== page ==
One of my current jobs involves adding some cabinets to a kitchen in a 1912 house. Luckily, the kitchen still has its original built-in, which guided the design of the new pieces.
“Hang on,” you may be wondering. “What do you mean, ‘its original built-in,’ singular? Surely there would have been a set of built-ins.”
No, there would not. Most kitchens of that era had just a single cabinet, if they had any at all. (For more – much more – on this, see my book The Hoosier Cabinet in Kitchen History.)
Like many built-ins of the time, this one was made with an integral wooden counter that forms the top of the carcase. The counter was made from the same species of wood and nailed onto the cabinet sides. Wood movement was not a concern because the grain ran in the same direction all the way around the cabinet. The counter was in good shape, largely because the house’s previous owners had <choke> protected it with a layer of plastic. I suspect it was pour-on epoxy, though not having used the product myself, I can’t say for certain.
My client wanted to have the counter refinished, and I was happy to do my part in liberating a lovely original wooden cabinet top from its prison. I arrived with a random orbital sander, Fein shop vac (with a HEPA filter and automatic switch, two features that make it ideal for dust collection), and a variety of sanding discs starting at 60 grit. As soon as I began sanding, I realized that the finish was tougher than I’d expected: Instead of being removed, it was simply getting scratched to the point where it turned white.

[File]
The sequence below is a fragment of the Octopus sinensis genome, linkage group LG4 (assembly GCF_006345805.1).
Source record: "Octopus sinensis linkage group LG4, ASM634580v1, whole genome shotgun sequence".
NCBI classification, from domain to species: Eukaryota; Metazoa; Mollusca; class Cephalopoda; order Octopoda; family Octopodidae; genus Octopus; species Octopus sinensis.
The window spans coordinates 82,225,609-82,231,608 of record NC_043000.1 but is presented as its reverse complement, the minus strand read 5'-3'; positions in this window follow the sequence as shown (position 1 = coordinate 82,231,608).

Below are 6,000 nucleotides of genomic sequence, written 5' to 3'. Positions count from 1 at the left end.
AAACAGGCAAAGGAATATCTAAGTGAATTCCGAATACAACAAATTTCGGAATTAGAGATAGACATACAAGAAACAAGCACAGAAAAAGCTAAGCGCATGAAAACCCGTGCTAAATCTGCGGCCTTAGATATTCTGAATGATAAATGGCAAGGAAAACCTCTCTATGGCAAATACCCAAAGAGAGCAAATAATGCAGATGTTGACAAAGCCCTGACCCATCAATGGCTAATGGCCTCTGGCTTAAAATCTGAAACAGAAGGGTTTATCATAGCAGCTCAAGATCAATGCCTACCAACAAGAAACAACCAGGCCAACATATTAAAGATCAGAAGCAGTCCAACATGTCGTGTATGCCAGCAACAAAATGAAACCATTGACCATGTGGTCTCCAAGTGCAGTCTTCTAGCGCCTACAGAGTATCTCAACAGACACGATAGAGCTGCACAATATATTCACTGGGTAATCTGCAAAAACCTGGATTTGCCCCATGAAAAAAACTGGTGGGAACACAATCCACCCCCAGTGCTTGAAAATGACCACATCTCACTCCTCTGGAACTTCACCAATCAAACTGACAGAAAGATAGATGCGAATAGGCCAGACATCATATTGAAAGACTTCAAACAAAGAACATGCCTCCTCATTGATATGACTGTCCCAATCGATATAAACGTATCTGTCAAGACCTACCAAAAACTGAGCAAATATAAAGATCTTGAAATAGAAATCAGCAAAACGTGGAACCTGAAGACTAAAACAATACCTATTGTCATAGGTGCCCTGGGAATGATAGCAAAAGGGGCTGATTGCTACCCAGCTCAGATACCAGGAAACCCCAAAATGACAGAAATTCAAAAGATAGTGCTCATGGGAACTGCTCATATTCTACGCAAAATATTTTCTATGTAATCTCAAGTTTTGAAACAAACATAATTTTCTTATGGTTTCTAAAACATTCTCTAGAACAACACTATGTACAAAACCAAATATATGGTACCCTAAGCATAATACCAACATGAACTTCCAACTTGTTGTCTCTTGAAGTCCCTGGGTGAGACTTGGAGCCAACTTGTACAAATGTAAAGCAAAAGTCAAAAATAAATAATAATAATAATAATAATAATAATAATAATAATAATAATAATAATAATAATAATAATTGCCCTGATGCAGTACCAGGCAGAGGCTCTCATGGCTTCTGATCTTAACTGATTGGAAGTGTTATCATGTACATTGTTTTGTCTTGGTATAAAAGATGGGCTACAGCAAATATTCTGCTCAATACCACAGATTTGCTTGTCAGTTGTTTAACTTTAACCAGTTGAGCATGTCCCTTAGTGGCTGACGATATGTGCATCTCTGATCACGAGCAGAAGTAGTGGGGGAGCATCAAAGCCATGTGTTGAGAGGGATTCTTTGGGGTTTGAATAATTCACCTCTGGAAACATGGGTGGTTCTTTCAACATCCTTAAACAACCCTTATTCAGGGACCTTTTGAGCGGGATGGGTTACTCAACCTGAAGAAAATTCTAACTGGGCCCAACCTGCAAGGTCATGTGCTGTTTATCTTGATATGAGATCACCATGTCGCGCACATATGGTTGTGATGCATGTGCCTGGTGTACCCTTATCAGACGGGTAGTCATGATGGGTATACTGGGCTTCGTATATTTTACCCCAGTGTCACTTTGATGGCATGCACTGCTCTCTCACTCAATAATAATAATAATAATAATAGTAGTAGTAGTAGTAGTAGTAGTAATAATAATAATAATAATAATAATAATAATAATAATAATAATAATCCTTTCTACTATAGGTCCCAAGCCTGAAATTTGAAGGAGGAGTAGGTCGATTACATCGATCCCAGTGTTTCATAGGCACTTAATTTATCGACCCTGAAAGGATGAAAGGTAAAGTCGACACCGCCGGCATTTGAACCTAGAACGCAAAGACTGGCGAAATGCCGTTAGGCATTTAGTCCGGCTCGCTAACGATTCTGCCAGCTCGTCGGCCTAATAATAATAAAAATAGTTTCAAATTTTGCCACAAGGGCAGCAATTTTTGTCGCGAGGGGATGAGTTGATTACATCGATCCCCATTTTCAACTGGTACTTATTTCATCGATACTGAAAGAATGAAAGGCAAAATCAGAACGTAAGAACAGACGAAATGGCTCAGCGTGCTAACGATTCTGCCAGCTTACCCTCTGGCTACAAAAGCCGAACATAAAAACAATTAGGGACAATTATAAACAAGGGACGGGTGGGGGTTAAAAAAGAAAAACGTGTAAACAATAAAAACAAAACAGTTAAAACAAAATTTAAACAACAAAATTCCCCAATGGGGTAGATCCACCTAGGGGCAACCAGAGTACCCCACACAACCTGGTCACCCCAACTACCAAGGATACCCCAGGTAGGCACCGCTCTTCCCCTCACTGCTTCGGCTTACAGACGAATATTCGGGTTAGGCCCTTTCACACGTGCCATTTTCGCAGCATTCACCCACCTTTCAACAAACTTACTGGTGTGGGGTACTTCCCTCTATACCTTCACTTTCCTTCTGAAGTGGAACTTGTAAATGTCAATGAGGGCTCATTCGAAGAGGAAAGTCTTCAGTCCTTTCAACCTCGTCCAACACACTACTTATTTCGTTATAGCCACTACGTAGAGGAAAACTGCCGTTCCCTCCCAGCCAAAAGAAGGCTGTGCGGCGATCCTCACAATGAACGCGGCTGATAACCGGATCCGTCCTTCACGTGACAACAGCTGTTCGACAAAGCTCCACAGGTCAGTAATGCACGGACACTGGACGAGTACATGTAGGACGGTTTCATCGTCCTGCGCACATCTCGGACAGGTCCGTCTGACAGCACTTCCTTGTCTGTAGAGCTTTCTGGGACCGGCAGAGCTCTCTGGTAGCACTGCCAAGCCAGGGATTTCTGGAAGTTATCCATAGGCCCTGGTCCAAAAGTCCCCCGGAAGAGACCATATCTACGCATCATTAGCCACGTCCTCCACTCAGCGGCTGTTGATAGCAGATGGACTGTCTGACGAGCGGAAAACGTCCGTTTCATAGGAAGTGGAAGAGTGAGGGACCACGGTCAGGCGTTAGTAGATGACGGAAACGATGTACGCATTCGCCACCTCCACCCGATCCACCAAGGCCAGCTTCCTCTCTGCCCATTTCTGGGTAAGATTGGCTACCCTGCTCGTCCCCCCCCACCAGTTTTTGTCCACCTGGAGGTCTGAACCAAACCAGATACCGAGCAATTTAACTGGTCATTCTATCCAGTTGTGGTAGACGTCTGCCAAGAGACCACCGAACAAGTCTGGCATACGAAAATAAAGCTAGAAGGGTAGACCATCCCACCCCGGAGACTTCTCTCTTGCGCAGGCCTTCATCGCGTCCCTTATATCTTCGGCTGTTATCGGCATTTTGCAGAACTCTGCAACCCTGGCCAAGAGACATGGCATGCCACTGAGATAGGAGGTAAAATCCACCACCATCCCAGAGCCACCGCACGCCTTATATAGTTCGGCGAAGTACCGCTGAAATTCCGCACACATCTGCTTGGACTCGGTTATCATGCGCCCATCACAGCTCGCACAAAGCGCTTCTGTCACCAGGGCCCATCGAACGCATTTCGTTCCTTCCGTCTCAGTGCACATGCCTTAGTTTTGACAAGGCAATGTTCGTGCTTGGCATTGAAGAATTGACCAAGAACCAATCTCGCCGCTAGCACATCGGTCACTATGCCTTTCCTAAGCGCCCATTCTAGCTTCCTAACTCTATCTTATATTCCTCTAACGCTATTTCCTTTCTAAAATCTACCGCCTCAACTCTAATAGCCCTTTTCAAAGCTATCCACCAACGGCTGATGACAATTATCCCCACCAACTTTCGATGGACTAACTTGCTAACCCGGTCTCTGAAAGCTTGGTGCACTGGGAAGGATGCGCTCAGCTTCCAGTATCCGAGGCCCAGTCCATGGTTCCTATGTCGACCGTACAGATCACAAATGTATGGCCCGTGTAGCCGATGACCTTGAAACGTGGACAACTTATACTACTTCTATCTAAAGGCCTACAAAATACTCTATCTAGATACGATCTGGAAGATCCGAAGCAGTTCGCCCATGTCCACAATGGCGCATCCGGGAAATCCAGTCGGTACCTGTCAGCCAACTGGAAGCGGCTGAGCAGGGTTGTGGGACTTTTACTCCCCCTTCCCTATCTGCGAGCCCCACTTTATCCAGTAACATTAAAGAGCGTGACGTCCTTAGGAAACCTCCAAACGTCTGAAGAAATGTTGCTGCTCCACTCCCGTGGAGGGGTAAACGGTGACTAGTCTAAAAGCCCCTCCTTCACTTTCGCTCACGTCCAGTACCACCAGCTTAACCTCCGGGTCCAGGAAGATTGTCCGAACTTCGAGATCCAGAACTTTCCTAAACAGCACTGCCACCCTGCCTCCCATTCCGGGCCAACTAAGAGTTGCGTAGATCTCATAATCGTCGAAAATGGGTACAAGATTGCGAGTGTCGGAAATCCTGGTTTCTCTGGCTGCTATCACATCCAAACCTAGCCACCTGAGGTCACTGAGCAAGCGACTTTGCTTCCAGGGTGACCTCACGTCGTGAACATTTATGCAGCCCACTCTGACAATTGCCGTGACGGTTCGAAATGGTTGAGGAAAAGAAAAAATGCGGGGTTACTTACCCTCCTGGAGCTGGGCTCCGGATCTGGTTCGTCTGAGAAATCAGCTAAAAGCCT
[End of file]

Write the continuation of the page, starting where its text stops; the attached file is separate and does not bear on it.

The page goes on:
In an ironic stroke of luck, the brittle finish had refused to move with the counter through the seasons over its many years, creating some bubbles. These, combined with poor adhesion between the coating and the dark stain underneath, suggested I might have more success if I tried to chip the finish off rather than abrading it. I stuck my old chisel into one of the bubbles and was elated to feel the finish break free. (You can see a video of the process here. A surprising number of Instagram viewers found it “oddly satisfying.”)
After the topcoat was entirely gone I returned to sanding, progressing from 60 through 80 and then 120 grit. Then I sanded to 120 by hand and finished with 180.
– Nancy Hiller